The two other prints used custom colour ICC profiles, optimised for greyscale (lots of patches) and created with Tungsten (Illuminant A) and D50 viewing light options.

Each print had some small lettering in the corner, for me to see which was which. I was reassured that most times I had to look at these marks to identify the prints, since the differences were slight.

Color Management bookI often get asked for suggestions about learning more about the nuts and bolts of Colour Management.

My usual suggestion is Bruce Fraser’s Real World Colour Management. My own copy is well thumbed. It’s my first port of call if I’m asked a question and I feel I don’t quite understand an issue well enough to be absolutely sure of an answer.

Check latest price/availability from  or 

RWCM  1st Edition RWCM 
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Amazon France / Amazon Germany / Amazon Canada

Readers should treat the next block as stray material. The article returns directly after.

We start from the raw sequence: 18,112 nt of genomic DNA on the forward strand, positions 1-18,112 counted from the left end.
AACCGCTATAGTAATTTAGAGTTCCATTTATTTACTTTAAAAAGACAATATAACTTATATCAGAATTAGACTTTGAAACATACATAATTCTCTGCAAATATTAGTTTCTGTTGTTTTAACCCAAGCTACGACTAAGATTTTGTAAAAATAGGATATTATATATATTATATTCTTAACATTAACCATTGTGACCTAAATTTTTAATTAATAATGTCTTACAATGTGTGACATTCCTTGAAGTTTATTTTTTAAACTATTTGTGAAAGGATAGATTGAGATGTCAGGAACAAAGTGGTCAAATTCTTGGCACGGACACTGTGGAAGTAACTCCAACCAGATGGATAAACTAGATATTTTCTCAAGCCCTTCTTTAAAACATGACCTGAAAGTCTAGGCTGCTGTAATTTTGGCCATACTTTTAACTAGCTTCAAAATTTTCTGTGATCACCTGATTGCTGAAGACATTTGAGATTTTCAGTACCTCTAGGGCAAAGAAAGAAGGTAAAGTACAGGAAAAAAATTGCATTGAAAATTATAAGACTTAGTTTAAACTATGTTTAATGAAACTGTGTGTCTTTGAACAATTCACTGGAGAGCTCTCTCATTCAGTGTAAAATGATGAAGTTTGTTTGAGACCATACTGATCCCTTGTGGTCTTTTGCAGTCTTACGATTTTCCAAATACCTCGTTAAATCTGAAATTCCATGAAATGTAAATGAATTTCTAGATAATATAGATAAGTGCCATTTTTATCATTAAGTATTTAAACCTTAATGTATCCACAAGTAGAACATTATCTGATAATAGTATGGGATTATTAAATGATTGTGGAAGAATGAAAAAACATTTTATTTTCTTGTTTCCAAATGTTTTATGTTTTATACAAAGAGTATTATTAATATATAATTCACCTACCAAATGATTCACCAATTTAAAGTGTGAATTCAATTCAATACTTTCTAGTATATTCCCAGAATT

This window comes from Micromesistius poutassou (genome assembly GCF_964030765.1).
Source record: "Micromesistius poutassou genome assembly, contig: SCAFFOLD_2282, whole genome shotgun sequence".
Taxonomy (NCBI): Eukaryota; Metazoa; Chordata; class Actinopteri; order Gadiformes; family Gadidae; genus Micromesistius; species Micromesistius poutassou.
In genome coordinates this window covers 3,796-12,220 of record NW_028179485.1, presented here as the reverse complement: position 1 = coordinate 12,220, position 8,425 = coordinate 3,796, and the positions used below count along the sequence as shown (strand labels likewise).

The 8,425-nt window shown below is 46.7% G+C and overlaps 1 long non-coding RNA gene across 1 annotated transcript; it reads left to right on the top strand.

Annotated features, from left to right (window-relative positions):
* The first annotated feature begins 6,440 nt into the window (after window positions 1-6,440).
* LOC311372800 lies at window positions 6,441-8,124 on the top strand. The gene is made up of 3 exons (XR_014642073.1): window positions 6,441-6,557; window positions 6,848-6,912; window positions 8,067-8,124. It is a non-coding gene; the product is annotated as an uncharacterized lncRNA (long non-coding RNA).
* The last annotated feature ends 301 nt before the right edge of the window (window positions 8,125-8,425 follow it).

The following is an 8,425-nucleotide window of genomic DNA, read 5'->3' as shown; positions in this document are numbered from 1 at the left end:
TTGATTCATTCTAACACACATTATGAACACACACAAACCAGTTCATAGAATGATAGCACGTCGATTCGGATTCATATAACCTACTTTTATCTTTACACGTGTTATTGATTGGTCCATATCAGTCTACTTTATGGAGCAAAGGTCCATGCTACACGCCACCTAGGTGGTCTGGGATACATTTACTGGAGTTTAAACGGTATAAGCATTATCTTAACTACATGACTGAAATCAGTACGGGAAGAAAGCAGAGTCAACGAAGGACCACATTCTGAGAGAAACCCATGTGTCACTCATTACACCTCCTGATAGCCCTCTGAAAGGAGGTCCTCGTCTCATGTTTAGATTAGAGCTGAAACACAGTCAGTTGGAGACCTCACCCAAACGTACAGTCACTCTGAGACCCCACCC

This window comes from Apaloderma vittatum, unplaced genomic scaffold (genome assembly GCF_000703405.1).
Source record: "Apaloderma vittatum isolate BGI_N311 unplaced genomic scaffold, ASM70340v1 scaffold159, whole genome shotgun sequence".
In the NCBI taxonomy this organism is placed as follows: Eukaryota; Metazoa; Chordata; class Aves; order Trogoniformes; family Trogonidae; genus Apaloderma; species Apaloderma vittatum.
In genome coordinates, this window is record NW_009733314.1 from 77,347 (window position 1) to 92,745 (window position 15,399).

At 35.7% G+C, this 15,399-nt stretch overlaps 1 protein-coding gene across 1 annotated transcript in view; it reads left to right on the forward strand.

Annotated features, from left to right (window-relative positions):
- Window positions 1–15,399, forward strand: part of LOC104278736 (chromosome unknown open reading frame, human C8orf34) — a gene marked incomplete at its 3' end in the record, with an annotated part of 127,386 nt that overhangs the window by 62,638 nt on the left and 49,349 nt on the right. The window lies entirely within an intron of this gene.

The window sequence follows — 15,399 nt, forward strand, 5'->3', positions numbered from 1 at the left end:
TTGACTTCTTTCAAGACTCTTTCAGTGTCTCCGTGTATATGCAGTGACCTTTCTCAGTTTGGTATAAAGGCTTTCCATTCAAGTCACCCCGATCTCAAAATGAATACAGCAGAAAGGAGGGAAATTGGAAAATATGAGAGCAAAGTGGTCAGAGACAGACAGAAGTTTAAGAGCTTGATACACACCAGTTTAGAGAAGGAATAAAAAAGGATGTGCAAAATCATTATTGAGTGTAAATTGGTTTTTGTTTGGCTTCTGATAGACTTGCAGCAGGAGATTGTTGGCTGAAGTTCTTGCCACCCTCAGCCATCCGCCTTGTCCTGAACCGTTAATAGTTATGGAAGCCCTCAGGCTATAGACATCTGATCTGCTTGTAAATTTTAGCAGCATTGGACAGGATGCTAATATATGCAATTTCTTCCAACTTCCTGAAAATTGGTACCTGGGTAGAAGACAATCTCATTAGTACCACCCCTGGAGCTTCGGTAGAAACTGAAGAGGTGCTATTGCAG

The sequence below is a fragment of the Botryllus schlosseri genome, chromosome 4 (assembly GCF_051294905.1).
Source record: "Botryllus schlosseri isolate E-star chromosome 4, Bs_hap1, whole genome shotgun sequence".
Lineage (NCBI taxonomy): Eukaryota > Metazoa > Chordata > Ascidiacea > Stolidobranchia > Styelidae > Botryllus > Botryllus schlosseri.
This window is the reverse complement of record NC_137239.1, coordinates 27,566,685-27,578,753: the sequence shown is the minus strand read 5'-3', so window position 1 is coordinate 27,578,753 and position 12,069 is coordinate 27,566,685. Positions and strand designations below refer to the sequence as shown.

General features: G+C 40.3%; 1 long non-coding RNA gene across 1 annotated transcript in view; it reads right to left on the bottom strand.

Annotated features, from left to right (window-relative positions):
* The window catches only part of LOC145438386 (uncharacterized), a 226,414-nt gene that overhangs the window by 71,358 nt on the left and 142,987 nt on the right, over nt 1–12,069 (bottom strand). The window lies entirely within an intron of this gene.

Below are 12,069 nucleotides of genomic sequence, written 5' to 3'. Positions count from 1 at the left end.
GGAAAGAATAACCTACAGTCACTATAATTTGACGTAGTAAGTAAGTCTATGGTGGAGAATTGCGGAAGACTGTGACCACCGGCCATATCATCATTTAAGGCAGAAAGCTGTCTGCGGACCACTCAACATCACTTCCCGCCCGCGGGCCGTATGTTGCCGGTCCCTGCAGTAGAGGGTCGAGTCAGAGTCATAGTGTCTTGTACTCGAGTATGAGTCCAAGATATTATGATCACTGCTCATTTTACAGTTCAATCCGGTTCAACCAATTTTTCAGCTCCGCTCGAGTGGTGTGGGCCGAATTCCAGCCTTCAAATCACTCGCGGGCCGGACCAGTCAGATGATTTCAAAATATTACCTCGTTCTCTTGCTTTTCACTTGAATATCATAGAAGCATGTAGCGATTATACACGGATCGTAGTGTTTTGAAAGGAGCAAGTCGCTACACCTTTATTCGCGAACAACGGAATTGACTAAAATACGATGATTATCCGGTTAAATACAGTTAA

See some other books Keith has on the shelf, on our Books Page

A second target consisted of grey strips printed on two different papers, but at different settings of the

green/magenta(ish) Y axis (-5 to +25 in steps of 5)

One paper was the IFA-11, whilst the other was a very glossy, very white (OBA) Olmec paper (more info). Both had custom media configurations for the printer.

Prints and lighting

In the examples below, I’ve taken photos with a Canon 1Ds Mk3 camera of the prints, viewed under different lighting.

The shots also included a very accurate grey card to enable me to set the white balance during RAW image processing in Adobe Camera Raw.

The images are designed to give an impression of what things looked like visually, although the colour response of the camera has not been optimised (profiling etc). These test shots are taken in my home and are most definitely not in lab conditions!

  • I’ll leave accurate measurements of such differences in prints as an exercise to the reader – one with considerably more patience and spare time than me :-)